Posted 23 June 2010
"Unless he intervenes to defer implementation of the forthcoming
emissions trading scheme (ETS), Prime Minister John Key runs the risk
of the same level of sudden electoral backlash that now threatens the
re-election prospects of Kevin Rudd’s Labor government in Australia." - Coalition media release.
JOHN KEY FACES RISK OF RUDD-SLINGING
Unless he intervenes to defer implementation of the forthcoming emissions trading scheme (ETS), Prime Minister John Key runs the risk of the same level of sudden electoral backlash that now threatens the re-election prospects of Kevin Rudd’s Labor government in Australia. This today from the New Zealand Climate Science Coalition, commenting on the description by two Victoria University researchers that the current ETS is “technically obsolete” and “beyond rescue.”
“One of the authors, Simon Terry, is known to be a believer in man-made global warming, and when one such as he is reported as saying that the ETS will not make any inroads into cutting New Zealand’s gross emissions levels, the rest of us are entitled to ask why are we persisting with it?,” said Coalition secretary, Terry Dunleavy.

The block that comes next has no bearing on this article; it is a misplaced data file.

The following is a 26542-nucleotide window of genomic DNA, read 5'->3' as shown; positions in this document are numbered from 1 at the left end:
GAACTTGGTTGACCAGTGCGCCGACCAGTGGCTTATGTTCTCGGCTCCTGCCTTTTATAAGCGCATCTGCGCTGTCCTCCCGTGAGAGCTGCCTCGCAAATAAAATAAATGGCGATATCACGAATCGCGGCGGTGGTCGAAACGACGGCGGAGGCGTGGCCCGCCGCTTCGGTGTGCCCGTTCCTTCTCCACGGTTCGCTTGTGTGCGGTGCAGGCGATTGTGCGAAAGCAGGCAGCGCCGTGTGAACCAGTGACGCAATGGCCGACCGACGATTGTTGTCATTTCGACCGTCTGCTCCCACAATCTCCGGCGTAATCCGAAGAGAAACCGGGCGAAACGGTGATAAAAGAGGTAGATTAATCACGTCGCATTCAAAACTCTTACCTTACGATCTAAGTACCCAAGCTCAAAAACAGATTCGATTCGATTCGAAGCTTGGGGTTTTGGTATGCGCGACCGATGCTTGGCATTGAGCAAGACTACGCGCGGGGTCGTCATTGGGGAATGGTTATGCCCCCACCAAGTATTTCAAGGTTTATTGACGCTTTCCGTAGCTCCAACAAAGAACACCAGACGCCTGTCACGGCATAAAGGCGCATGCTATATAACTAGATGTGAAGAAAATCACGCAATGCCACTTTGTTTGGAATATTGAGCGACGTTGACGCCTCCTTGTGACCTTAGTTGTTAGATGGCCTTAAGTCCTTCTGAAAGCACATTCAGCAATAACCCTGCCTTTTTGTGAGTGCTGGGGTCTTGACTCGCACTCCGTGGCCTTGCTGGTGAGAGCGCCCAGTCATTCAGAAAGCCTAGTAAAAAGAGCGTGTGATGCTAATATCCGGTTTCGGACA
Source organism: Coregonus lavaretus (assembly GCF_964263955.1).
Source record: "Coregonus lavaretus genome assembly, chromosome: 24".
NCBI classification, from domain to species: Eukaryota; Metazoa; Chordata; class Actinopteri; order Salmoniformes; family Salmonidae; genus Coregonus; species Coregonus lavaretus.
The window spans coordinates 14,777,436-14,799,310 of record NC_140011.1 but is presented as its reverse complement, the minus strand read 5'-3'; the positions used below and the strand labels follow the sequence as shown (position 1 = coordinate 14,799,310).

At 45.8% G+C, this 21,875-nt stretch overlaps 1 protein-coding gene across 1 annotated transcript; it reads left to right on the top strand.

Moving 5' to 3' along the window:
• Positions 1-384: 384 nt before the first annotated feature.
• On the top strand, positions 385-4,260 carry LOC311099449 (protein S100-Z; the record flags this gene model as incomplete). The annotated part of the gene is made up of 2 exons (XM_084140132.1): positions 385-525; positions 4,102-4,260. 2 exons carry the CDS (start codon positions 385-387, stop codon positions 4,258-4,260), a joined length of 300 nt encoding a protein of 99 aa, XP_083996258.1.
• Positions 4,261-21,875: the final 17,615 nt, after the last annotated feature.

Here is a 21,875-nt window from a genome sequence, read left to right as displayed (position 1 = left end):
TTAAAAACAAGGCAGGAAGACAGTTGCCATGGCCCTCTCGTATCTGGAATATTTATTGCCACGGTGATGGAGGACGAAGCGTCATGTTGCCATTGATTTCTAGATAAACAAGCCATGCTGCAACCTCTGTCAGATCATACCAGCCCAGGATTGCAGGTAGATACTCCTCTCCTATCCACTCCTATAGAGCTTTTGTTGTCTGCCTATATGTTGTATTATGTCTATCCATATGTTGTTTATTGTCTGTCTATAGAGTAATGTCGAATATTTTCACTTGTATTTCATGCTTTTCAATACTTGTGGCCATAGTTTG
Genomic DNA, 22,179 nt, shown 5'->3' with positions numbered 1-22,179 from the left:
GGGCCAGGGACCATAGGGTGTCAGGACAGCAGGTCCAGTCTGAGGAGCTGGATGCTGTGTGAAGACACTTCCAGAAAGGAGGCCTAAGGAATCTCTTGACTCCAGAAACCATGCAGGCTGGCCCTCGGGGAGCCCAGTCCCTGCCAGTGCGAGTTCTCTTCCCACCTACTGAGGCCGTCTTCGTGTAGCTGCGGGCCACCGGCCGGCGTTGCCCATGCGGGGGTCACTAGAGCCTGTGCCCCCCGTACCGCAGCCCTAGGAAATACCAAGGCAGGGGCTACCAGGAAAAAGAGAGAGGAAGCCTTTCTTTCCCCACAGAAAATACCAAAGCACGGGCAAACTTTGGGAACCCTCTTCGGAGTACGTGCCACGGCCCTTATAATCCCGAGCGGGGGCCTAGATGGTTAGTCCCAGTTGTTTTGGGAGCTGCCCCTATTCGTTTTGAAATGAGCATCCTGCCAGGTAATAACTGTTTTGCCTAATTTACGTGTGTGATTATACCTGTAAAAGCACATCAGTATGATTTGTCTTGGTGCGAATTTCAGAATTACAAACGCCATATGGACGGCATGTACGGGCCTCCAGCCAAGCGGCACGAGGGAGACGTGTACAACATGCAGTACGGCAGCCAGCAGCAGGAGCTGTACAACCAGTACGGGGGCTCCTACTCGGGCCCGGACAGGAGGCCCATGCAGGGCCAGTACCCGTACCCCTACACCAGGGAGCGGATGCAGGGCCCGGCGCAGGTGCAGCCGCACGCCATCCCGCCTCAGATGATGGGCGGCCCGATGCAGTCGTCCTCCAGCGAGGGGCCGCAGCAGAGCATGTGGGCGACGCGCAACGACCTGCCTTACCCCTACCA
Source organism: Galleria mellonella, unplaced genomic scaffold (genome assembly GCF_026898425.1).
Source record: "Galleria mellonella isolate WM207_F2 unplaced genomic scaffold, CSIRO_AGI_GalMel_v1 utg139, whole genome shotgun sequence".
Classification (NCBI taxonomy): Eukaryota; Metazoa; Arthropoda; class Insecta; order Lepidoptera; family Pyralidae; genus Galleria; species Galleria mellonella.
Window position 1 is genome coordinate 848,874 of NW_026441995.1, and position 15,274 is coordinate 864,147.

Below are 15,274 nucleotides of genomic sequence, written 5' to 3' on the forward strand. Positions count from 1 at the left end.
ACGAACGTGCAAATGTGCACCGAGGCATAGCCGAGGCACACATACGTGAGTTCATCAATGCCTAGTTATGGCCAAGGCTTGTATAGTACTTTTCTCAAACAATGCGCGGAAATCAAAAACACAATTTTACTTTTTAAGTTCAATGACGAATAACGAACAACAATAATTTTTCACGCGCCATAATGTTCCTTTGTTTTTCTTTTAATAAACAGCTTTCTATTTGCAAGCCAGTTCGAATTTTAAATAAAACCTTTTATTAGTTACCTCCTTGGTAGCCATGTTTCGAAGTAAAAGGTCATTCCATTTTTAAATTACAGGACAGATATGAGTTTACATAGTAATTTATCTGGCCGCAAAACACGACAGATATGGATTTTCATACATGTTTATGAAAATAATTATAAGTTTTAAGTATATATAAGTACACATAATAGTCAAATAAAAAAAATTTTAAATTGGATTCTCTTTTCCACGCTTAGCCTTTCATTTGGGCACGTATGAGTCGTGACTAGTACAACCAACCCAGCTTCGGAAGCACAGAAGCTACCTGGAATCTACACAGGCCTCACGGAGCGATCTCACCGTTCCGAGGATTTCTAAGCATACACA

“Government Ministers can’t even agree on what the immediate cost on taxpayers will be: Climate Change Minister Nick Smith says $1.6 billion, Science Minister Wayne Mapp says $1.75 billion, as though a difference of $175 million is neither here nor there. Agriculture Minister David Carter quotes one set of costs on farmers, while farming organisations quote other and much higher figures. There are no estimates of what the flow-on costs that consumers will face on goods and services on top of the higher prices they will have to pay for fuels and electricity. And there is yet no clarification of which businesses will be favoured with free credits or how many?
“Three principal figures, the Prime Minister, his Chief Science Adviser Professor Sir Peter Gluckman, and Climate Change Minister Smith all have agreed publicly that the ETS will have little or no effect on emissions levels or climate change, and we are basically it is to show the world we are doing our ‘fair share’. That misplaced symbolism is a sad and sick joke in a world in which none of our trading partners, other than EU, have an ETS in place or in prospect, and the EU scheme does not include agriculture of any direct charges on consumers.
“All of a sudden, people are asking why John Key continues to support a charge on New Zealanders, that his Australian counterpart has abandoned, and that contradicts
Contact: Terry Dunleavy – mobile 0274 836688